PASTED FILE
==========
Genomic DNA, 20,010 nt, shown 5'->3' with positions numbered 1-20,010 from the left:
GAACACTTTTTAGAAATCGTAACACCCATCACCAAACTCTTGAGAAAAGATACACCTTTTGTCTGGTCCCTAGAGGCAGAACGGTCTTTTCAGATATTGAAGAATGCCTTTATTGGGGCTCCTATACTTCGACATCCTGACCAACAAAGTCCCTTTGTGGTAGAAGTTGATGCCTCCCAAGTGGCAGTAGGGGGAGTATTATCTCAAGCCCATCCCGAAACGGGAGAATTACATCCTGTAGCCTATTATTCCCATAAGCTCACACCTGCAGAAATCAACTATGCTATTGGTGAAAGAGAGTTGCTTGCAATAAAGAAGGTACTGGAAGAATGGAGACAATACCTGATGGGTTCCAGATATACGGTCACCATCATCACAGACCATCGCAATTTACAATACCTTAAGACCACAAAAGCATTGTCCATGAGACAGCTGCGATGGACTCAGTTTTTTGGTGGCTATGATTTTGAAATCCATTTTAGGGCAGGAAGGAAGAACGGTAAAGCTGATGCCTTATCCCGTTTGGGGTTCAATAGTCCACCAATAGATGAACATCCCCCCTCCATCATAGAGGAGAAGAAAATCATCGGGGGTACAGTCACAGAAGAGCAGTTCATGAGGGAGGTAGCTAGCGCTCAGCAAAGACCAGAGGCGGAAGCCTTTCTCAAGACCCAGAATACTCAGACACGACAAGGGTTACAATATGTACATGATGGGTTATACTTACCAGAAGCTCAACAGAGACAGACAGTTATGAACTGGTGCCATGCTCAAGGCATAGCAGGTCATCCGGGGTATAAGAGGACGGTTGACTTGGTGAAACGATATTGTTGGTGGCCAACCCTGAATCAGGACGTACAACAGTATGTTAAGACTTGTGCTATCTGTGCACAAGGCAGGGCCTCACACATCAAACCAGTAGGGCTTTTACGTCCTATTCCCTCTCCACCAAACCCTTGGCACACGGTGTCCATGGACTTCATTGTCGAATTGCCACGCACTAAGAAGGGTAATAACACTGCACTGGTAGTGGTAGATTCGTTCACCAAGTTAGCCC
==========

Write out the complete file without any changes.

Genomic DNA, 20,010 nt, shown 5'->3' with positions numbered 1-20,010 from the left:
GAACACTTTTTAGAAATCGTAACACCCATCACCAAACTCTTGAGAAAAGATACACCTTTTGTCTGGTCCCTAGAGGCAGAACGGTCTTTTCAGATATTGAAGAATGCCTTTATTGGGGCTCCTATACTTCGACATCCTGACCAACAAAGTCCCTTTGTGGTAGAAGTTGATGCCTCCCAAGTGGCAGTAGGGGGAGTATTATCTCAAGCCCATCCCGAAACGGGAGAATTACATCCTGTAGCCTATTATTCCCATAAGCTCACACCTGCAGAAATCAACTATGCTATTGGTGAAAGAGAGTTGCTTGCAATAAAGAAGGTACTGGAAGAATGGAGACAATACCTGATGGGTTCCAGATATACGGTCACCATCATCACAGACCATCGCAATTTACAATACCTTAAGACCACAAAAGCATTGTCCATGAGACAGCTGCGATGGACTCAGTTTTTTGGTGGCTATGATTTTGAAATCCATTTTAGGGCAGGAAGGAAGAACGGTAAAGCTGATGCCTTATCCCGTTTGGGGTTCAATAGTCCACCAATAGATGAACATCCCCCCTCCATCATAGAGGAGAAGAAAATCATCGGGGGTACAGTCACAGAAGAGCAGTTCATGAGGGAGGTAGCTAGCGCTCAGCAAAGACCAGAGGCGGAAGCCTTTCTCAAGACCCAGAATACTCAGACACGACAAGGGTTACAATATGTACATGATGGGTTATACTTACCAGAAGCTCAACAGAGACAGACAGTTATGAACTGGTGCCATGCTCAAGGCATAGCAGGTCATCCGGGGTATAAGAGGACGGTTGACTTGGTGAAACGATATTGTTGGTGGCCAACCCTGAATCAGGACGTACAACAGTATGTTAAGACTTGTGCTATCTGTGCACAAGGCAGGGCCTCACACATCAAACCAGTAGGGCTTTTACGTCCTATTCCCTCTCCACCAAACCCTTGGCACACGGTGTCCATGGACTTCATTGTCGAATTGCCACGCACTAAGAAGGGTAATAACACTGCACTGGTAGTGGTAGATTCGTTCACCAAGTTAGCCC